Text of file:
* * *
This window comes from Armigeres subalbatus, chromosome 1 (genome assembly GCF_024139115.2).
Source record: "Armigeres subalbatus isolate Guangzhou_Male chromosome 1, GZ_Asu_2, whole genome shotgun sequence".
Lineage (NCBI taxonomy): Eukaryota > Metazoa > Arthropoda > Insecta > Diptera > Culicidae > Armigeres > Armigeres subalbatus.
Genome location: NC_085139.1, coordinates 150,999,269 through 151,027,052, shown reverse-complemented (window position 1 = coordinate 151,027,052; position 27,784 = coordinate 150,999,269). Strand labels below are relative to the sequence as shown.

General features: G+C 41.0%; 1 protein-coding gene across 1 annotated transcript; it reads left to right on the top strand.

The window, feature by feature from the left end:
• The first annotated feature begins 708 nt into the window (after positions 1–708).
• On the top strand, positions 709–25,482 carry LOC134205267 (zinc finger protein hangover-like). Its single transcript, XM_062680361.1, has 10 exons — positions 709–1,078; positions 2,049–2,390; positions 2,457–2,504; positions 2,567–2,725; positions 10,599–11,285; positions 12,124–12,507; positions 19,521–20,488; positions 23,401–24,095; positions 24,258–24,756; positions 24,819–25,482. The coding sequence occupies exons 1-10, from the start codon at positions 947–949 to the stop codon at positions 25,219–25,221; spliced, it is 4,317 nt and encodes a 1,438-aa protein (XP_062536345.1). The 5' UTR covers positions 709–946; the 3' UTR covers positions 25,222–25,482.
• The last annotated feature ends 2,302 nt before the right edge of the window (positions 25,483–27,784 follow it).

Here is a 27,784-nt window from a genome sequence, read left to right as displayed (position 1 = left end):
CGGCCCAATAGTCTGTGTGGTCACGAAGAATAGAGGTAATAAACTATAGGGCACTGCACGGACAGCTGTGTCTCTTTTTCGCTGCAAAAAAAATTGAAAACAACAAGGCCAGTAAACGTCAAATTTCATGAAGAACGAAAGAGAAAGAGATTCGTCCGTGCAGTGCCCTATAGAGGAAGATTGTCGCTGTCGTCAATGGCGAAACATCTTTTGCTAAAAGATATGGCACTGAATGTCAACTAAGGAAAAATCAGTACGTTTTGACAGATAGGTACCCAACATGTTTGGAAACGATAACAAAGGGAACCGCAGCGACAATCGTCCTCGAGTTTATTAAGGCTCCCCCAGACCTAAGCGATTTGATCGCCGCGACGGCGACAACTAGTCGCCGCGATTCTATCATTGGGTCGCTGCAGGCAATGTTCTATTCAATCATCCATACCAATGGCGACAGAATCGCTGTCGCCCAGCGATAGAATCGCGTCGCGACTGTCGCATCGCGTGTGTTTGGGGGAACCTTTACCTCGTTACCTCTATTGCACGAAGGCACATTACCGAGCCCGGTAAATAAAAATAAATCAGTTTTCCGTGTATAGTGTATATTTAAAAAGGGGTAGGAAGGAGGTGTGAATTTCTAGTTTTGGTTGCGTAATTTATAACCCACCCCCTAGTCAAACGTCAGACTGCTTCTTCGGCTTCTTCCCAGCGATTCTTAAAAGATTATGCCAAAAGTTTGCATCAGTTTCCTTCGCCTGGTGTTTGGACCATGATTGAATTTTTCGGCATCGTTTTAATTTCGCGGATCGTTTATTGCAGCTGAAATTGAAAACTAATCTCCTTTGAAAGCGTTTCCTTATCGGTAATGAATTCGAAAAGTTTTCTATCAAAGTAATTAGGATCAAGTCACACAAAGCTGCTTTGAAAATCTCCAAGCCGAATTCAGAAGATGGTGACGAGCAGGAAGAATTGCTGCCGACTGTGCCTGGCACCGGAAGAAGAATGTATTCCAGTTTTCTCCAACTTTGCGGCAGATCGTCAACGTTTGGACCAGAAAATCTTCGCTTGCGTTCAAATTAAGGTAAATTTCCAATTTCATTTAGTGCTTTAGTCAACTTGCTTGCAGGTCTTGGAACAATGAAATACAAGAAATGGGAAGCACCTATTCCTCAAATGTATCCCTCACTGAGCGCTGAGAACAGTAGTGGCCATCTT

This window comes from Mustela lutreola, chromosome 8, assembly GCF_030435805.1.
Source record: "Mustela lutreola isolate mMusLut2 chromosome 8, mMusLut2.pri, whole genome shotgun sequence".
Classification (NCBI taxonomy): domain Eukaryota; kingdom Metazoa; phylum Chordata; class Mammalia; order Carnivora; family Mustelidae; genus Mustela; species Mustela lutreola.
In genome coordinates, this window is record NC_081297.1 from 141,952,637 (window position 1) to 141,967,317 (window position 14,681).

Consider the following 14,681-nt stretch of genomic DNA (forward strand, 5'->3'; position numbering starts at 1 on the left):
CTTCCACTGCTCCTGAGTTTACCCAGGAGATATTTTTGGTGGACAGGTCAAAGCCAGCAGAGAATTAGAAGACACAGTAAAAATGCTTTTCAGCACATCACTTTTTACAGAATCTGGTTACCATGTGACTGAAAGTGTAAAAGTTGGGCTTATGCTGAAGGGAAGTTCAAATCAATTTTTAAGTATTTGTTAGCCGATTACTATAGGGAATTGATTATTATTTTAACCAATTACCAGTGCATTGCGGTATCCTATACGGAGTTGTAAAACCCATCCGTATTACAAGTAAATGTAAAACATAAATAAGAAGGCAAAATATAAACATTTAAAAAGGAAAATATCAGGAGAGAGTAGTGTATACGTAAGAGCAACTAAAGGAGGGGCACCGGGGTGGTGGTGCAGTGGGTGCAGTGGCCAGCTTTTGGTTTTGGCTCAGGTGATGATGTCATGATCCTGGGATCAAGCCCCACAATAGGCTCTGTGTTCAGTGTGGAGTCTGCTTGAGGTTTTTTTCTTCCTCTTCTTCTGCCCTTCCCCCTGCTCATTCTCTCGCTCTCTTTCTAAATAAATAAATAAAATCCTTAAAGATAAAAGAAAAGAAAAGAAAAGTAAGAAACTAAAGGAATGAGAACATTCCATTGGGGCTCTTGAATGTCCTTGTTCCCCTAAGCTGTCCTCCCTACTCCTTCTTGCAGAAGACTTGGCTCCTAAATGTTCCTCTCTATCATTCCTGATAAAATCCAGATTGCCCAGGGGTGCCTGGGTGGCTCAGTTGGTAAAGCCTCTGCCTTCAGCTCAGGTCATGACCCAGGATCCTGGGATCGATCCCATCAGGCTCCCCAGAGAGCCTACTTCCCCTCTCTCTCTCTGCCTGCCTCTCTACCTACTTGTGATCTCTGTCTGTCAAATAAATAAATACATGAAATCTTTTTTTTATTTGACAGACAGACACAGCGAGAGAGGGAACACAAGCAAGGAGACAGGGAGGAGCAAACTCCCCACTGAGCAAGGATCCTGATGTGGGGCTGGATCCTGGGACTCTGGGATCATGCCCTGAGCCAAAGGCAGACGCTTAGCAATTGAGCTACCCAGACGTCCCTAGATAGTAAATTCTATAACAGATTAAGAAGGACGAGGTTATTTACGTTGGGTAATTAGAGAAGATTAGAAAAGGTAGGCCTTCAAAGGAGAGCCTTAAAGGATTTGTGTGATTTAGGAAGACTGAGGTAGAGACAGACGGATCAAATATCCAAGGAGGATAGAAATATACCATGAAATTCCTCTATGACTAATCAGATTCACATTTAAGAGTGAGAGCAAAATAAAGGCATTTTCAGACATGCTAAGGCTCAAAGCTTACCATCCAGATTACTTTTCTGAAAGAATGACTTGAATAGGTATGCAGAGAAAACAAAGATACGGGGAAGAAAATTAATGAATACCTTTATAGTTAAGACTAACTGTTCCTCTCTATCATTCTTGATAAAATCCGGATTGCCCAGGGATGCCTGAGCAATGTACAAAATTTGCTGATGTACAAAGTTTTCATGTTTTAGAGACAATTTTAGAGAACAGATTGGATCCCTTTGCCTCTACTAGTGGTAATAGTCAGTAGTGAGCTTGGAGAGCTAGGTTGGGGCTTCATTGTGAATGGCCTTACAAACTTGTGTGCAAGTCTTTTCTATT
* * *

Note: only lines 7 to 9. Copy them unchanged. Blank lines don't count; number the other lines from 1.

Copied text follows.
• The first annotated feature begins 708 nt into the window (after positions 1–708).
• On the top strand, positions 709–25,482 carry LOC134205267 (zinc finger protein hangover-like). Its single transcript, XM_062680361.1, has 10 exons — positions 709–1,078; positions 2,049–2,390; positions 2,457–2,504; positions 2,567–2,725; positions 10,599–11,285; positions 12,124–12,507; positions 19,521–20,488; positions 23,401–24,095; positions 24,258–24,756; positions 24,819–25,482. The coding sequence occupies exons 1-10, from the start codon at positions 947–949 to the stop codon at positions 25,219–25,221; spliced, it is 4,317 nt and encodes a 1,438-aa protein (XP_062536345.1). The 5' UTR covers positions 709–946; the 3' UTR covers positions 25,222–25,482.
• The last annotated feature ends 2,302 nt before the right edge of the window (positions 25,483–27,784 follow it).